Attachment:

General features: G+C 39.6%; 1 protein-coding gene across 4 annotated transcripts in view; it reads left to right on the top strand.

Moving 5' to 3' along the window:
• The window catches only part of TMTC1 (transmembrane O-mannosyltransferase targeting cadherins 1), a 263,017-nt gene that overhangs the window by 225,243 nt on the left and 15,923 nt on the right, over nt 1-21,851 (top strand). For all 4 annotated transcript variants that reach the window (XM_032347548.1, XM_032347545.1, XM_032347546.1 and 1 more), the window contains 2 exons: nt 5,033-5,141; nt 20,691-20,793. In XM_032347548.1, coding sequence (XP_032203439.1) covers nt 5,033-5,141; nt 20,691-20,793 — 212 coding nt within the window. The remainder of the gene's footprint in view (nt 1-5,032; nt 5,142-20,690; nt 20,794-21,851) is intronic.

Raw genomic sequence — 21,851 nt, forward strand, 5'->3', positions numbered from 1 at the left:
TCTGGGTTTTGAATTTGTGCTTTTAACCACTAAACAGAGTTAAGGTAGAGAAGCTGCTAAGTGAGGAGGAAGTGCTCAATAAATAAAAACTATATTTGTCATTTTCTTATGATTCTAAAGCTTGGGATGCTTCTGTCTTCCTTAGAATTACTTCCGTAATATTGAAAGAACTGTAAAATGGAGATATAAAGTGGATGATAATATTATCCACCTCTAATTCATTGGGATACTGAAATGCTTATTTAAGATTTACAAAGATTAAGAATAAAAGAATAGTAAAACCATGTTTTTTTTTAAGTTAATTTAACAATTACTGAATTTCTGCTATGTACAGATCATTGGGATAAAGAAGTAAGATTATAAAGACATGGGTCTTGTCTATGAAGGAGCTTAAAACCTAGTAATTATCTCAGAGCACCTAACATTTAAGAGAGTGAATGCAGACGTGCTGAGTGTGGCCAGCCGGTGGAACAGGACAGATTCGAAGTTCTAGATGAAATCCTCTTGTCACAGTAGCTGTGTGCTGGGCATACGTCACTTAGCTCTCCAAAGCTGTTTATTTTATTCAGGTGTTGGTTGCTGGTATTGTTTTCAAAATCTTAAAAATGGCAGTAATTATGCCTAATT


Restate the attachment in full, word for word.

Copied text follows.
General features: G+C 39.6%; 1 protein-coding gene across 4 annotated transcripts in view; it reads left to right on the top strand.

Moving 5' to 3' along the window:
• The window catches only part of TMTC1 (transmembrane O-mannosyltransferase targeting cadherins 1), a 263,017-nt gene that overhangs the window by 225,243 nt on the left and 15,923 nt on the right, over nt 1-21,851 (top strand). For all 4 annotated transcript variants that reach the window (XM_032347548.1, XM_032347545.1, XM_032347546.1 and 1 more), the window contains 2 exons: nt 5,033-5,141; nt 20,691-20,793. In XM_032347548.1, coding sequence (XP_032203439.1) covers nt 5,033-5,141; nt 20,691-20,793 — 212 coding nt within the window. The remainder of the gene's footprint in view (nt 1-5,032; nt 5,142-20,690; nt 20,794-21,851) is intronic.

Raw genomic sequence — 21,851 nt, forward strand, 5'->3', positions numbered from 1 at the left:
TCTGGGTTTTGAATTTGTGCTTTTAACCACTAAACAGAGTTAAGGTAGAGAAGCTGCTAAGTGAGGAGGAAGTGCTCAATAAATAAAAACTATATTTGTCATTTTCTTATGATTCTAAAGCTTGGGATGCTTCTGTCTTCCTTAGAATTACTTCCGTAATATTGAAAGAACTGTAAAATGGAGATATAAAGTGGATGATAATATTATCCACCTCTAATTCATTGGGATACTGAAATGCTTATTTAAGATTTACAAAGATTAAGAATAAAAGAATAGTAAAACCATGTTTTTTTTTAAGTTAATTTAACAATTACTGAATTTCTGCTATGTACAGATCATTGGGATAAAGAAGTAAGATTATAAAGACATGGGTCTTGTCTATGAAGGAGCTTAAAACCTAGTAATTATCTCAGAGCACCTAACATTTAAGAGAGTGAATGCAGACGTGCTGAGTGTGGCCAGCCGGTGGAACAGGACAGATTCGAAGTTCTAGATGAAATCCTCTTGTCACAGTAGCTGTGTGCTGGGCATACGTCACTTAGCTCTCCAAAGCTGTTTATTTTATTCAGGTGTTGGTTGCTGGTATTGTTTTCAAAATCTTAAAAATGGCAGTAATTATGCCTAATT